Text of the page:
Specifically, her position is with the National Identification Services (NIS) of the Plant Protection and Quarantine (PPQ) program of USDA's Animal and Plant Health Inspection Service (APHIS) or what USDA officials refer to as "APHIS PPQ NIS." The Thysanoptera collection of the Systematic Entomology Laboratory (SEL) is housed with USDA's Agricultural Research Service (ARS).
“I love my work,” she said, “and I love my favorite insect, thrips.”
"Cheryle is a tremendously talented biologist and she holds a real fascination for thrips, their classification, host relationships and biology," said former major professor Diane Ullman, professor in the UC Davis Department of Entomology and Nematology. "She will do a fantastic job in this position, which will be important to the global community studying thrips and trying to develop management strategies."
The Beltsville position, last held in 1999 by mentor Sueo Nakahara, will involve working for National Identification Services in the Agricultural Research Station and with the National Museum of Natural History Thysanoptera collection.
Thrips, barely visible to the naked eye, heavily damage fruits, vegetable and horticultural crops, so much so that they can—and do--pose a biosecurity threat. In 1996, Cuba's Fidel Castro accused the United States of aerially releasing Thrips palmi over potato fields.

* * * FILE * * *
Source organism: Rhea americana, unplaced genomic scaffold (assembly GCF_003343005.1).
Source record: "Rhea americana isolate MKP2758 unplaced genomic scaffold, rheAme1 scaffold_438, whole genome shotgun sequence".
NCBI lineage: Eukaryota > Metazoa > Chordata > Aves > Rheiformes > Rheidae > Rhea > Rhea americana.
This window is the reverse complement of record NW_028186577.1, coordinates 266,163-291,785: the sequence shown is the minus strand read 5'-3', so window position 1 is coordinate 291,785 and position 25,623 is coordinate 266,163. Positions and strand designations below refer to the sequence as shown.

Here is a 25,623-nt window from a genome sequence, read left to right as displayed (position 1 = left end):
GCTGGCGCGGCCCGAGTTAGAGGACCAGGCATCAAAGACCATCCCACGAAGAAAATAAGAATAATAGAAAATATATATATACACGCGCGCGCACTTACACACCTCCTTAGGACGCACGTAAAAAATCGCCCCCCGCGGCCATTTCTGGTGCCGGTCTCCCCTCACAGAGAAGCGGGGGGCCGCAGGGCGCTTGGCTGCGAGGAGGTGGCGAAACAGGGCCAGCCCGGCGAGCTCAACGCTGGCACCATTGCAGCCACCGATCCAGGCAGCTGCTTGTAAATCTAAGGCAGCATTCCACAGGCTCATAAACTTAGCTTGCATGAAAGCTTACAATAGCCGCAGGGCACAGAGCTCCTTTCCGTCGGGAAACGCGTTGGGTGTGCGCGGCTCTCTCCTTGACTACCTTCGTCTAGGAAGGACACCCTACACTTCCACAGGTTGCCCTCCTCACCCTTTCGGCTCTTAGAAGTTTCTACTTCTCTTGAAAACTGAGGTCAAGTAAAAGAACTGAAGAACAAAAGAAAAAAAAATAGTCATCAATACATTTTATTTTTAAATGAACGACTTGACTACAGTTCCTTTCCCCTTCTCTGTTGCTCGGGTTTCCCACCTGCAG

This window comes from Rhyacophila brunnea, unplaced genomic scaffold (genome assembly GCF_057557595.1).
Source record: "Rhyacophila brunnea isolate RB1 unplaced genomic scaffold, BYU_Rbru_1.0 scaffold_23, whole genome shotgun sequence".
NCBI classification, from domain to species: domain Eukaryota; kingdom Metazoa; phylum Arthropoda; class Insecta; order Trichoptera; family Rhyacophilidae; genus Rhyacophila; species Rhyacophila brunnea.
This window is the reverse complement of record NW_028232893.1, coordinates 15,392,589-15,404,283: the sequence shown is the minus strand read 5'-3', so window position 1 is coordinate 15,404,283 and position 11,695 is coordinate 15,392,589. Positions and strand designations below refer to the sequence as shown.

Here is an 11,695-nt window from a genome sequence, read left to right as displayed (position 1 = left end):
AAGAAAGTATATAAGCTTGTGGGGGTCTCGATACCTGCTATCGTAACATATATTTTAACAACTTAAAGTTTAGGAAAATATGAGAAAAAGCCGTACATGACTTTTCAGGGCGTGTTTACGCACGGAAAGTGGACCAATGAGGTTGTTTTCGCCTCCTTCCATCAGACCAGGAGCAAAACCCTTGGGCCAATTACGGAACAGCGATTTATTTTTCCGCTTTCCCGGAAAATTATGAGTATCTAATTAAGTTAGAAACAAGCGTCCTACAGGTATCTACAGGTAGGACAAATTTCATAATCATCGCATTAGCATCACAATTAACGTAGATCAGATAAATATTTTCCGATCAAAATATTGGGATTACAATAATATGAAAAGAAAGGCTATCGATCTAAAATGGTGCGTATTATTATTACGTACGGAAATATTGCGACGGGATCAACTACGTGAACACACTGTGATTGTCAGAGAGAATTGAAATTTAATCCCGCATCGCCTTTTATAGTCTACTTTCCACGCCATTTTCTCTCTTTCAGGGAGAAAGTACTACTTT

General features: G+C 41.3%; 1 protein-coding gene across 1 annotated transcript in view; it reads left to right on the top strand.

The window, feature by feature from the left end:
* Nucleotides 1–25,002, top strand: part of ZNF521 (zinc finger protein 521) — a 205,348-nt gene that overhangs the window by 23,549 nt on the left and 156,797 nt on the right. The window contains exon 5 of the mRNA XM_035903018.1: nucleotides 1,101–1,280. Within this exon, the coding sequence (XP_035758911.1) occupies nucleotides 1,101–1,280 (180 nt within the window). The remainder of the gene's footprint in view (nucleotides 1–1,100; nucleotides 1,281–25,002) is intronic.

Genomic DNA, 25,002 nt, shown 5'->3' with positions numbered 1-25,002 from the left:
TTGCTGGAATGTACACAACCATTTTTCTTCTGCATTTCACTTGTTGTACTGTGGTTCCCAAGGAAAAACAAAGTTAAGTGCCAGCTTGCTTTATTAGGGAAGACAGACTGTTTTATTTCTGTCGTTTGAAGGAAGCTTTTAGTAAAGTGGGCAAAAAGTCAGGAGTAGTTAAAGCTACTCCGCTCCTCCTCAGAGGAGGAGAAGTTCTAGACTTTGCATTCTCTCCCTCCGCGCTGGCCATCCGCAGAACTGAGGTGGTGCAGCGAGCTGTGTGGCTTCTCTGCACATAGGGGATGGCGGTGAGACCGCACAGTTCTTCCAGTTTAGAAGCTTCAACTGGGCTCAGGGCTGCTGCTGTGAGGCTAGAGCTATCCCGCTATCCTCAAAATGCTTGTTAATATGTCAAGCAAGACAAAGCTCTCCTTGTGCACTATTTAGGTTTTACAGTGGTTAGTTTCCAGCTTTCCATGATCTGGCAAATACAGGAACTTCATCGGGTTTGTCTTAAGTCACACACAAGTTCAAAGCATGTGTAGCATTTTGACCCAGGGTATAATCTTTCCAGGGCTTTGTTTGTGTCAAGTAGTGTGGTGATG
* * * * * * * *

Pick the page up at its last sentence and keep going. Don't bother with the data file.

“Of the more than 5000 species of thrips known in the world, some are serious pests, and some are beneficial as pollinators and predators,” O'Donnell said. “Some thrips transmit plant diseases, such as the tomato spotted wilt virus and the Impatients necrotic spot viruses.”
“To monitor agricultural crops effectively, it's important to be able to identify them, but it's difficult to do so without understanding thrips taxonomy and identification,” O'Donnell said. “Thrips are so small—one millimeter long or less--that they're like a speck. Inspectors see larvae, eggs and adults on plant material coming in. It's difficult to separate species at the life stage of eggs, larvae and adult males.”
O'Donnell recalled that her first position with USDA was as an area identifier of thrips. “It encompassed the identification of pests intercepted in cargo and baggage from origins around the world,” she said. “ My first assignment was at the Plant Inspection Station in Nogales, Ariz., one of the largest Mexican produce importing ports. I then transferred to Florida to the Miami Plant Inspection Station where the majority of cut flowers enter into the U.S. from Central and South America.“ She also saw temporary duty in Blaine, Wash., as an identifier and then transferred to the Plant Inspection Station in San Diego.
"In Miami, thrips larvae are intercepted regularly on cut flowers coming into the U.S. from south and Central America," O'Donnell said. "We did not have the tools to separate the quarantine significant thrips from those that are not of concern at the larval stage. My suspicion has been that there were a handful of thrips species of concern whereas the majority were not. The PPQ agency developed a pilot program to conduct molecular pilot program in Miami which may lead to a policy change in how we make quarantine decisions regarding the larvae intercepted. I have been the coordinator of this pilot program."
"There were several thrips species coming in from Mexico listed as quarantine significant that I knew to be found within the U.S. and those species have been removed from the quarantine status."